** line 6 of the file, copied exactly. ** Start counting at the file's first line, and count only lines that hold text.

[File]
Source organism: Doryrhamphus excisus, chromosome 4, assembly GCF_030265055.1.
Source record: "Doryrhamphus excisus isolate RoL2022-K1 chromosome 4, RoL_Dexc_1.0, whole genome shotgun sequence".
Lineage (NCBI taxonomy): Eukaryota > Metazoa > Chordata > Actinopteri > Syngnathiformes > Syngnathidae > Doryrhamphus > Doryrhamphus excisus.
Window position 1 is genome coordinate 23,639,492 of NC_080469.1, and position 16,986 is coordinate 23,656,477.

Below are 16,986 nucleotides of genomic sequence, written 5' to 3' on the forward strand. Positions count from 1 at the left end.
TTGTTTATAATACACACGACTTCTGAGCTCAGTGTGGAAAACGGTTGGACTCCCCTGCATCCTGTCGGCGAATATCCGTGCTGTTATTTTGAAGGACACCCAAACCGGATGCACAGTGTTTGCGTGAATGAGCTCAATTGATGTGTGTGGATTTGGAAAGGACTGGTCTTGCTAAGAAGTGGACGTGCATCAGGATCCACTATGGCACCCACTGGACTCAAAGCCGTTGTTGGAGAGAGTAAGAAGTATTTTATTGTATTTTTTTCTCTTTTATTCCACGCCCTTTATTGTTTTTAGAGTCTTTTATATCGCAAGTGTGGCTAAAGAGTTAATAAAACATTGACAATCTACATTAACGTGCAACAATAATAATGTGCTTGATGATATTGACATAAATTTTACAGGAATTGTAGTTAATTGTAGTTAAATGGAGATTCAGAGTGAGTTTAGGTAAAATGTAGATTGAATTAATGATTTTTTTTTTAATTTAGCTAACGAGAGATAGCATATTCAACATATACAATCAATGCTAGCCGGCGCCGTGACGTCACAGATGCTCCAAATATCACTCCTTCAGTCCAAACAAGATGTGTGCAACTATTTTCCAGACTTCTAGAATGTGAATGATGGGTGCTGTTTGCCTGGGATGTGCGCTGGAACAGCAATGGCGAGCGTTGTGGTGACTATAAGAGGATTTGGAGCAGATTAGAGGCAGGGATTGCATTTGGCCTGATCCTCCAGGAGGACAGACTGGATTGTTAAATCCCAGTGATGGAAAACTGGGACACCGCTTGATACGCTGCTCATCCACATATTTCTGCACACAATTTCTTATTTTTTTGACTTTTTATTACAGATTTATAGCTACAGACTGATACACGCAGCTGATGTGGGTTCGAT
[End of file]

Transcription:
TTGTTTATAATACACACGACTTCTGAGCTCAGTGTGGAAAACGGTTGGACTCCCCTGCATCCTGTCGGCGAATATCCGTGCTGTTATTTTGAAGGACACCCAAACCGGATGCACAGTGTTTGCGTGAATGAGCTCAATTGATGTGTGTGGATTTGGAAAGGACTGGTCTTGCTAAGAAGTGGACGTGCATCAGGATCCACTATGGCACCCACTGGACTCAAAGCCGTTGTTGGAGAGAGTAAGAAGTATTTTATTGTATTTTTTTCTCTTTTATTCCACGCCCTTTATTGTTTTTAGAGTCTTTTATATCGCAAGTGTGGCTAAAGAGTTAATAAAACATTGACAATCTACATTAACGTGCAACAATAATAATGTGCTTGATGATATTGACATAAATTTTACAGGAATTGTAGTTAATTGTAGTTAAATGGAGATTCAGAGTGAGTTTAGGTAAAATGTAGATTGAATTAATGATTTTTTTTTTAATTTAGCTAACGAGAGATAGCATATTCAACATATACAATCAATGCTAGCCGGCGCCGTGACGTCACAGATGCTCCAAATATCACTCCTTCAGTCCAAACAAGATGTGTGCAACTATTTTCCAGACTTCTAGAATGTGAATGATGGGTGCTGTTTGCCTGGGATGTGCGCTGGAACAGCAATGGCGAGCGTTGTGGTGACTATAAGAGGATTTGGAGCAGATTAGAGGCAGGGATTGCATTTGGCCTGATCCTCCAGGAGGACAGACTGGATTGTTAAATCCCAGTGATGGAAAACTGGGACACCGCTTGATACGCTGCTCATCCACATATTTCTGCACACAATTTCTTATTTTTTTGACTTTTTATTACAGATTTATAGCTACAGACTGATACACGCAGCTGATGTGGGTTCGAT